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Ophthalmology. 2011 Sep;118(9):1881-5. doi: 10.1016/j.ophtha.2011.01.040. Epub 2011 Jun 24.

Uveal melanoma: trends in incidence, treatment, and survival.

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  • 1Ophthalmic Oncology, Cole Eye Institute, Cleveland Clinic, Cleveland, Ohio 44195, USA.



To determine trends in incidence, treatment, and survival with primary uveal melanoma in the United States over a 36-year period from 1973 to 2008.


Systematic review of existing databases.


A total of 4070 patients with primary uveal melanoma (International Classification of Disease for Oncology [ICD-O-2] codes C69.3 [choroid], C69.4 [ciliary body and iris], and C69.2 [retina]) derived from the Surveillance, Epidemiology, and End Results (SEER) program database in the United States from 1973 to 2008.


The significance of trends in age-adjusted incidence, treatment, and 5-year relative survival rates were determined using chi-square testing and 95% confidence intervals (CIs).


Age-adjusted incidence, form of treatment (surgery, radiation, or both), and 5-year relative survival rates.


There were 4070 cases of uveal melanoma representing 3.1% of all recorded cases of melanoma. The majority of cases (98.3%) were reported by hospital inpatient/outpatient clinics. Histopathologic confirmation was available in 2804 cases (72.1% for all years). The mean age-adjusted incidence of uveal melanoma in the United States was 5.1 per million (95% CI, 4.8-5.3). The majority of cases (97.8%) occurred in the white population. There was a statistically significant variation of age-adjusted incidence between sexes (male = 5.8, 95% CI, 5.5-6.2; and female = 4.4, 95% CI, 4.2-4.7). A decreasing trend was observed in patients treated with surgery alone (93.8% for 1973-1975 vs. 28.3% for 2006-2008), whereas a corresponding increase was seen in those treated with radiation (1.8% for 1973-1975 vs. 62.5% for 2006-2008). No change in the 5-year relative survival rate (81.6%) was observed from 1973 to 2008.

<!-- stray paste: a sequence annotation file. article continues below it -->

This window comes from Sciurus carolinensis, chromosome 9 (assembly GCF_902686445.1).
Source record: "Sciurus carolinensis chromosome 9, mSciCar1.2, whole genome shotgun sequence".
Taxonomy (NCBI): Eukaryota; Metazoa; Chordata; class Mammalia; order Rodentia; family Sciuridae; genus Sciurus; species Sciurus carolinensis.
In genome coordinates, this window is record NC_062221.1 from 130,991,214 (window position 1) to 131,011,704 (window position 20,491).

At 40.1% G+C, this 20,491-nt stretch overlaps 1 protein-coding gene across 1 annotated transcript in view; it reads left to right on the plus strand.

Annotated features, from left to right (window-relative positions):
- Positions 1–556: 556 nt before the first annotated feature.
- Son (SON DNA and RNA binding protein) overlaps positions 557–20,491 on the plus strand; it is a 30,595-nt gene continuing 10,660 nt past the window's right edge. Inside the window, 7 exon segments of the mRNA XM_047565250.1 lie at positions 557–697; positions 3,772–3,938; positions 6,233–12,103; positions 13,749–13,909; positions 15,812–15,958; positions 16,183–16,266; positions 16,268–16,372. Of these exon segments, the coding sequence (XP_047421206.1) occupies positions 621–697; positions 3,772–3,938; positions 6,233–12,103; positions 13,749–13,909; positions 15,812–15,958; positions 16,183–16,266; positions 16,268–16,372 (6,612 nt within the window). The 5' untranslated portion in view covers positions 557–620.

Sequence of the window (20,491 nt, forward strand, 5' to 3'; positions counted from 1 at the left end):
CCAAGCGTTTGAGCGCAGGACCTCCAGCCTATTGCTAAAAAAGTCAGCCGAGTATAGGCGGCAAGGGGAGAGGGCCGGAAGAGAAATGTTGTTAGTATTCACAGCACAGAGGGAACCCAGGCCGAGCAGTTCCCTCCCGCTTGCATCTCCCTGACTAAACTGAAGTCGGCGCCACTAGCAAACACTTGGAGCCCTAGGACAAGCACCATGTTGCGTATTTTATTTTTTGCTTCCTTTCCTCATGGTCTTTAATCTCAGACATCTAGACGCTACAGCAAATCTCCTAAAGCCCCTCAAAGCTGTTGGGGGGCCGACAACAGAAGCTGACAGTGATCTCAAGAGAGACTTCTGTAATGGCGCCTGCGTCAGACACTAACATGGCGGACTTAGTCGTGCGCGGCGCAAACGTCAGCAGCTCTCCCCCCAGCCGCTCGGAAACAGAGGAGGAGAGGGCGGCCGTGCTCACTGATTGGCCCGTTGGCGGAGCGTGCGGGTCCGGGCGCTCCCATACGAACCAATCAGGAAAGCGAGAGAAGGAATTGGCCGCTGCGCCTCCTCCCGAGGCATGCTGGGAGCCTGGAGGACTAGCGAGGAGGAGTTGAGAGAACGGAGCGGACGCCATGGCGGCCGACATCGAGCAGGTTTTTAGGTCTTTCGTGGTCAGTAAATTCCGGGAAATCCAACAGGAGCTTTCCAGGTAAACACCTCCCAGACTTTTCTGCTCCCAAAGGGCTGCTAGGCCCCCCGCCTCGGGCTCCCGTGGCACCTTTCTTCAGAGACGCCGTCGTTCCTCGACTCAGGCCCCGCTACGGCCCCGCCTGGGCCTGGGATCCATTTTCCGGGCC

The age-adjusted incidence of uveal melanoma (5.1 per million) has remained unchanged from 1973 to 2008. Despite a shift toward more conservative treatments, survival has not improved during this time period.

Copyright © 2011 American Academy of Ophthalmology. Published by Elsevier Inc. All rights reserved.

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